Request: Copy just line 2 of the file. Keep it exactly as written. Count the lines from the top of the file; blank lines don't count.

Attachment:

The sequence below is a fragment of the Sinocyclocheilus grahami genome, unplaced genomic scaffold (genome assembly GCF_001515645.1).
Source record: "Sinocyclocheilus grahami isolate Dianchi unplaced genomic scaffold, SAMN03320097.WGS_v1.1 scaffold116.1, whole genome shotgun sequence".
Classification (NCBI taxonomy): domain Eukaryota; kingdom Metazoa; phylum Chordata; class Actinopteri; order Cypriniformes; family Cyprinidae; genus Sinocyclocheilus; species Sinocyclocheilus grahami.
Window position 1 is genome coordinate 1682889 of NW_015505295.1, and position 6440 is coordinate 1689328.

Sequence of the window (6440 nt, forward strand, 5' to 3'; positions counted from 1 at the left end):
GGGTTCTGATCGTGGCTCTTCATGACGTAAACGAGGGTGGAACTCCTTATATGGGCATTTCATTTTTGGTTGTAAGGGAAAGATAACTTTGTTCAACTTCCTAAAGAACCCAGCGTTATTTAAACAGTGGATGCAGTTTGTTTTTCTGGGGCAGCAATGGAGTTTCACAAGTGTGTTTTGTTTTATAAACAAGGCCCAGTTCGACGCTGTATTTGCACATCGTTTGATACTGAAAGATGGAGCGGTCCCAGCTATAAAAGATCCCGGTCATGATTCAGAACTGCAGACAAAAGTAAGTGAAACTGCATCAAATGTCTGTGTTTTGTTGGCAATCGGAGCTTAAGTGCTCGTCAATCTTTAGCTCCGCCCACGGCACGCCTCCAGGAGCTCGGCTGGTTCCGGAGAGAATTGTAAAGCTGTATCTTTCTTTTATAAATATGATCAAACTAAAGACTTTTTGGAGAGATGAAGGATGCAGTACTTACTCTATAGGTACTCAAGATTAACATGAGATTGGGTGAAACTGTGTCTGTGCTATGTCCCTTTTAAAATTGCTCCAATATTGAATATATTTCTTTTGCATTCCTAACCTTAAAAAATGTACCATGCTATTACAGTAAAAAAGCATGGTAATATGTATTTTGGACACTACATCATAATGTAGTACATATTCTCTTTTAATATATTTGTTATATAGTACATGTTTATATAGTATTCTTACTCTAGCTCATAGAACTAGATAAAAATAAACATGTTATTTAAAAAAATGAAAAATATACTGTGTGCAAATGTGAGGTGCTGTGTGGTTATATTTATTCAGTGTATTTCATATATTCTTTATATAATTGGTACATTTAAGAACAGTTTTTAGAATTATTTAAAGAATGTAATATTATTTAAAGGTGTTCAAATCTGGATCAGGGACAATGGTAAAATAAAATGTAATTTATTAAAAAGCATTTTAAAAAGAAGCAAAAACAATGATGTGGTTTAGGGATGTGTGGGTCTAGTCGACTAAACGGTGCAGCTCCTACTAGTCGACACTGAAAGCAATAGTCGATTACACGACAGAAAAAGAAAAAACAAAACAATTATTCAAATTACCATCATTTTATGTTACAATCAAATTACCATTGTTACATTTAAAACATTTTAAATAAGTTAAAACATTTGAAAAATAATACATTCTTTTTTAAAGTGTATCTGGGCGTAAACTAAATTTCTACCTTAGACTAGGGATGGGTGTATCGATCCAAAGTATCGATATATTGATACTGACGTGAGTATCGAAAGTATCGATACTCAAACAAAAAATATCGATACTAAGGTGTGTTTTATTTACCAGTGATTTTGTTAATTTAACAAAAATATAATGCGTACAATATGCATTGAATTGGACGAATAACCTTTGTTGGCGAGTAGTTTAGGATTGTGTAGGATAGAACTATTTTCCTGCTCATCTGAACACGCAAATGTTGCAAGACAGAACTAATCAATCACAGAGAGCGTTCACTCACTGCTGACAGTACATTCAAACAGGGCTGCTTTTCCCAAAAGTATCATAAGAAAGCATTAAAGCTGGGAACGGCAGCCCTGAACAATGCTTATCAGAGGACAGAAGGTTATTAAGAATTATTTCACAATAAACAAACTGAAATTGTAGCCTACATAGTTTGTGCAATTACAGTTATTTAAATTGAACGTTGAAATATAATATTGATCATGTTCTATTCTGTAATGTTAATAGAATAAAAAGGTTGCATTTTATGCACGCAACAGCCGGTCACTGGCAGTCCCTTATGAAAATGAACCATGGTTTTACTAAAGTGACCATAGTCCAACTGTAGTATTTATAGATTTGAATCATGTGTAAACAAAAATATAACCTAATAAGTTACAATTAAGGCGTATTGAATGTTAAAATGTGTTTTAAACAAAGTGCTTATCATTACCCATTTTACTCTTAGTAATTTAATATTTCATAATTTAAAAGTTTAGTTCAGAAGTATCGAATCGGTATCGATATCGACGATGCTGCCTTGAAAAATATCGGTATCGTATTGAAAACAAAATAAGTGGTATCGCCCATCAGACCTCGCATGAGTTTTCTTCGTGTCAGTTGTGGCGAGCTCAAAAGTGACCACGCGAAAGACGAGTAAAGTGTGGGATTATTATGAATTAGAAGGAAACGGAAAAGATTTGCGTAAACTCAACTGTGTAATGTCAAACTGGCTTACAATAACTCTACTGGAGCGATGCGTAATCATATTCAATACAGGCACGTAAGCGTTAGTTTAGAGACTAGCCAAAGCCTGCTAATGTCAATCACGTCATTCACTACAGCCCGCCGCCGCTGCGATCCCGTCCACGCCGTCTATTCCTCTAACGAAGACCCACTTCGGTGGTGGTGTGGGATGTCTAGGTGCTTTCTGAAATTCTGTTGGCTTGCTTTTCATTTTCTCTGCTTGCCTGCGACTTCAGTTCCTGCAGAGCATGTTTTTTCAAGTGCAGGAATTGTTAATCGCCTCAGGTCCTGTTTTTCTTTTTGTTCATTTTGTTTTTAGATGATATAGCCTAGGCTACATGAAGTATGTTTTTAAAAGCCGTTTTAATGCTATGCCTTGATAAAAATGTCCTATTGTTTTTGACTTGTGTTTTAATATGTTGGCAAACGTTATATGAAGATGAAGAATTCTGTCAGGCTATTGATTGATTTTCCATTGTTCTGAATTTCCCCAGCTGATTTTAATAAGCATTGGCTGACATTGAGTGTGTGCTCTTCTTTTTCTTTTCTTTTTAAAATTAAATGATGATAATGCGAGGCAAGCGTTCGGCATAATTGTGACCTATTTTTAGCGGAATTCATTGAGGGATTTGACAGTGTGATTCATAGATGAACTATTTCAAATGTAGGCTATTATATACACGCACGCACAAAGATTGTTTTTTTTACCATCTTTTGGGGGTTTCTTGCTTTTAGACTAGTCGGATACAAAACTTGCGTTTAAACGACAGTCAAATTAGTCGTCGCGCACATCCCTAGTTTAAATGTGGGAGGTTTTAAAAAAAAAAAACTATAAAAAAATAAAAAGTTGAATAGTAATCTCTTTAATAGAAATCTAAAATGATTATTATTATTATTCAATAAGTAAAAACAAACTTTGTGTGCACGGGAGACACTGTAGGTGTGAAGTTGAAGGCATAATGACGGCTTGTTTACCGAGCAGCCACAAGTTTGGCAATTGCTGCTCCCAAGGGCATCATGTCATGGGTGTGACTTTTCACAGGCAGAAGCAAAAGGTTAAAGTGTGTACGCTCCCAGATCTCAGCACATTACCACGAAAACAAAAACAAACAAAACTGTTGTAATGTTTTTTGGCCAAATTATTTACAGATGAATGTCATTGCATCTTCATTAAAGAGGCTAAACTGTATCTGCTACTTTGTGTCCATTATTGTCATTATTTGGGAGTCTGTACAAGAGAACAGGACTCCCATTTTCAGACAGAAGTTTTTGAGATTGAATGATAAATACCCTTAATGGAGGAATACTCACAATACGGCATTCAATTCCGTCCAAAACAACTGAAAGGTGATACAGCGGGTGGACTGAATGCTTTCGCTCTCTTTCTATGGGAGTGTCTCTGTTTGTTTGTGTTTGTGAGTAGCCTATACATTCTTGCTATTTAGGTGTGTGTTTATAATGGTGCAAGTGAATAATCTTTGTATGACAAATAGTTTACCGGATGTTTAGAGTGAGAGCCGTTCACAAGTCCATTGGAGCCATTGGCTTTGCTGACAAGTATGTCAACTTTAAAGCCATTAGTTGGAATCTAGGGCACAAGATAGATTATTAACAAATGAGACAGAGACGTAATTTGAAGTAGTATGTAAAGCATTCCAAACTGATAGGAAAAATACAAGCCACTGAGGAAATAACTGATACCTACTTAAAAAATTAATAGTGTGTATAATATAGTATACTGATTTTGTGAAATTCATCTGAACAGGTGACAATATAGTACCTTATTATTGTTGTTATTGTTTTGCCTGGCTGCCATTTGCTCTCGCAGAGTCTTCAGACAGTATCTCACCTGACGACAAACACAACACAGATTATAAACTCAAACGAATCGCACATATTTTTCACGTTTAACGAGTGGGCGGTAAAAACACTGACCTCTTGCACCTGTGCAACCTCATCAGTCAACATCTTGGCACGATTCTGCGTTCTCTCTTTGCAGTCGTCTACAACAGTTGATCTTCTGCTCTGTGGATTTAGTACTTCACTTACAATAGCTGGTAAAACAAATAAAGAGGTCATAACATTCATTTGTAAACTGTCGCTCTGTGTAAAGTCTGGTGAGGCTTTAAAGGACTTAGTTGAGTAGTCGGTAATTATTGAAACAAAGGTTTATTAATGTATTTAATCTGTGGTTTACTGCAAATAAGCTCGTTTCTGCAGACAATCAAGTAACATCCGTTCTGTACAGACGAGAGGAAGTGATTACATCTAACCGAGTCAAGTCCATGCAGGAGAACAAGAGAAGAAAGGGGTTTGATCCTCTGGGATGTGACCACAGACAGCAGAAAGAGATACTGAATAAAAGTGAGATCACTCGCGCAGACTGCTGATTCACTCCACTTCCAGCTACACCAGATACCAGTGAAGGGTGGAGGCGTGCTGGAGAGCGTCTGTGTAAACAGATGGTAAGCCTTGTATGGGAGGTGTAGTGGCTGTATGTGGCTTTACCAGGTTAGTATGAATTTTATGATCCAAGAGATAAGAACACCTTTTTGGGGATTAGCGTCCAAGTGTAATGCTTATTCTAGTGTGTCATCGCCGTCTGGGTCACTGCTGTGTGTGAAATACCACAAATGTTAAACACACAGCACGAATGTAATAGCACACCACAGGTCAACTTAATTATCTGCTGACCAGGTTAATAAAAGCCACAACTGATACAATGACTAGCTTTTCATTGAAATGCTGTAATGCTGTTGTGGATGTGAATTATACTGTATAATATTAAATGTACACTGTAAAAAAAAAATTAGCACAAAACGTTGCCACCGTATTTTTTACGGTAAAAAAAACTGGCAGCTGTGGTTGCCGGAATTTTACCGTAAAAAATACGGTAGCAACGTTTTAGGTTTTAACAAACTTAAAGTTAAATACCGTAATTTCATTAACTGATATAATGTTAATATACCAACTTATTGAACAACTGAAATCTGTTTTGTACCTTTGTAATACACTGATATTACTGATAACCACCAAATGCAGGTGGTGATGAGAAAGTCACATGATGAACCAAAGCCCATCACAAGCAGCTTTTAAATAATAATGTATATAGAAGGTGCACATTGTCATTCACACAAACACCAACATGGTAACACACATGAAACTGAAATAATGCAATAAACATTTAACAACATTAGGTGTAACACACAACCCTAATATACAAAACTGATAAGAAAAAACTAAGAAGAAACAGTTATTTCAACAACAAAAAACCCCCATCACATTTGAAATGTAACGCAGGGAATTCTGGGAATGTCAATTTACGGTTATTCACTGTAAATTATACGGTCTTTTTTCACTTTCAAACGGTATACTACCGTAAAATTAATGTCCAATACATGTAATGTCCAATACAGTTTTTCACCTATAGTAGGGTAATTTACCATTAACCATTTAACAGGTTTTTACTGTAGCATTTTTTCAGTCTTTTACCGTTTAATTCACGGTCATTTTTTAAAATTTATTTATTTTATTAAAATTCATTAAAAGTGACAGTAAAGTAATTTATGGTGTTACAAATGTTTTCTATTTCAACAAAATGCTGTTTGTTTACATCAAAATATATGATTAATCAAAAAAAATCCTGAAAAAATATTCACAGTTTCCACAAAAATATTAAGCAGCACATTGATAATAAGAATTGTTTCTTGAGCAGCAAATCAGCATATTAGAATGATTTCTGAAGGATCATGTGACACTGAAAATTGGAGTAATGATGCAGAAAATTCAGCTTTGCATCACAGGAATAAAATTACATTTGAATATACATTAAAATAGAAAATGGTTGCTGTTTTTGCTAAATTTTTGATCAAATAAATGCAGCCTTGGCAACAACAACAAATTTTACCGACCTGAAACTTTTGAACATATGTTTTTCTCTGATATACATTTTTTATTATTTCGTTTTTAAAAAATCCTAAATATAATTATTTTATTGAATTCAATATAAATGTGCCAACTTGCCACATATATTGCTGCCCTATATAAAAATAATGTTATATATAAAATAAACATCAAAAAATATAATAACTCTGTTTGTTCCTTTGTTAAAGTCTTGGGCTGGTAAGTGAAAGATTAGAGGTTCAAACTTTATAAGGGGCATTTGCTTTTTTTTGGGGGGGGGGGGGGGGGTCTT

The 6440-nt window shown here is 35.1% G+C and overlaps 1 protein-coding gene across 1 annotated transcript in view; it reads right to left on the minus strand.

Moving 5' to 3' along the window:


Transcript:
Source record: "Sinocyclocheilus grahami isolate Dianchi unplaced genomic scaffold, SAMN03320097.WGS_v1.1 scaffold116.1, whole genome shotgun sequence".